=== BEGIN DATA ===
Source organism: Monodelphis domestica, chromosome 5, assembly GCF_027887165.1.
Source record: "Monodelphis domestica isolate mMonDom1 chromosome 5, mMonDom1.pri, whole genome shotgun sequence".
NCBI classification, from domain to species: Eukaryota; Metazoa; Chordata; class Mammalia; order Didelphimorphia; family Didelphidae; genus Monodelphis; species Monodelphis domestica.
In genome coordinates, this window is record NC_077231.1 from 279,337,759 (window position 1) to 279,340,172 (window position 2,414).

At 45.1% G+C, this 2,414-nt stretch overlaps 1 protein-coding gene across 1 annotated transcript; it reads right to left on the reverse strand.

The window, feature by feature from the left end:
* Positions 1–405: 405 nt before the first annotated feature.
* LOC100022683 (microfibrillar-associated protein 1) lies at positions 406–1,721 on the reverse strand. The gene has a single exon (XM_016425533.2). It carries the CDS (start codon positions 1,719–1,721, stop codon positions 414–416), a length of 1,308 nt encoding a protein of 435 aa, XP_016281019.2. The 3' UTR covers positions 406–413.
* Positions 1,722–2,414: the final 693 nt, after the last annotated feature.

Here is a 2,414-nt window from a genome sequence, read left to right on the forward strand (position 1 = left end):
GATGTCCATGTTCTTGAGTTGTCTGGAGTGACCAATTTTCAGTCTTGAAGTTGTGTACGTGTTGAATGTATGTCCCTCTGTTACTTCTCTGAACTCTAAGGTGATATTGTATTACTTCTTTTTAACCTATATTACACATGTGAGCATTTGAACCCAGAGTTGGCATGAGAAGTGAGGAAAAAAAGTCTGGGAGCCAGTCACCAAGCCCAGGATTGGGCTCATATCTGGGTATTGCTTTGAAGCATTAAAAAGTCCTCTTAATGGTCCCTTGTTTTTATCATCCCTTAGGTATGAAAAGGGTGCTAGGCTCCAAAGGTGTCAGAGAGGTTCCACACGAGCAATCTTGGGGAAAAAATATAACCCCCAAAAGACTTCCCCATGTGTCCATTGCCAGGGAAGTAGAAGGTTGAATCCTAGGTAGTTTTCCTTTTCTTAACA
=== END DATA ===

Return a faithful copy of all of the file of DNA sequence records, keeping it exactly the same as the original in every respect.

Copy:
Source organism: Monodelphis domestica, chromosome 5, assembly GCF_027887165.1.
Source record: "Monodelphis domestica isolate mMonDom1 chromosome 5, mMonDom1.pri, whole genome shotgun sequence".
NCBI classification, from domain to species: Eukaryota; Metazoa; Chordata; class Mammalia; order Didelphimorphia; family Didelphidae; genus Monodelphis; species Monodelphis domestica.
In genome coordinates, this window is record NC_077231.1 from 279,337,759 (window position 1) to 279,340,172 (window position 2,414).

At 45.1% G+C, this 2,414-nt stretch overlaps 1 protein-coding gene across 1 annotated transcript; it reads right to left on the reverse strand.

The window, feature by feature from the left end:
* Positions 1–405: 405 nt before the first annotated feature.
* LOC100022683 (microfibrillar-associated protein 1) lies at positions 406–1,721 on the reverse strand. The gene has a single exon (XM_016425533.2). It carries the CDS (start codon positions 1,719–1,721, stop codon positions 414–416), a length of 1,308 nt encoding a protein of 435 aa, XP_016281019.2. The 3' UTR covers positions 406–413.
* Positions 1,722–2,414: the final 693 nt, after the last annotated feature.

Here is a 2,414-nt window from a genome sequence, read left to right on the forward strand (position 1 = left end):
GATGTCCATGTTCTTGAGTTGTCTGGAGTGACCAATTTTCAGTCTTGAAGTTGTGTACGTGTTGAATGTATGTCCCTCTGTTACTTCTCTGAACTCTAAGGTGATATTGTATTACTTCTTTTTAACCTATATTACACATGTGAGCATTTGAACCCAGAGTTGGCATGAGAAGTGAGGAAAAAAAGTCTGGGAGCCAGTCACCAAGCCCAGGATTGGGCTCATATCTGGGTATTGCTTTGAAGCATTAAAAAGTCCTCTTAATGGTCCCTTGTTTTTATCATCCCTTAGGTATGAAAAGGGTGCTAGGCTCCAAAGGTGTCAGAGAGGTTCCACACGAGCAATCTTGGGGAAAAAATATAACCCCCAAAAGACTTCCCCATGTGTCCATTGCCAGGGAAGTAGAAGGTTGAATCCTAGGTAGTTTTCCTTTTCTTAACA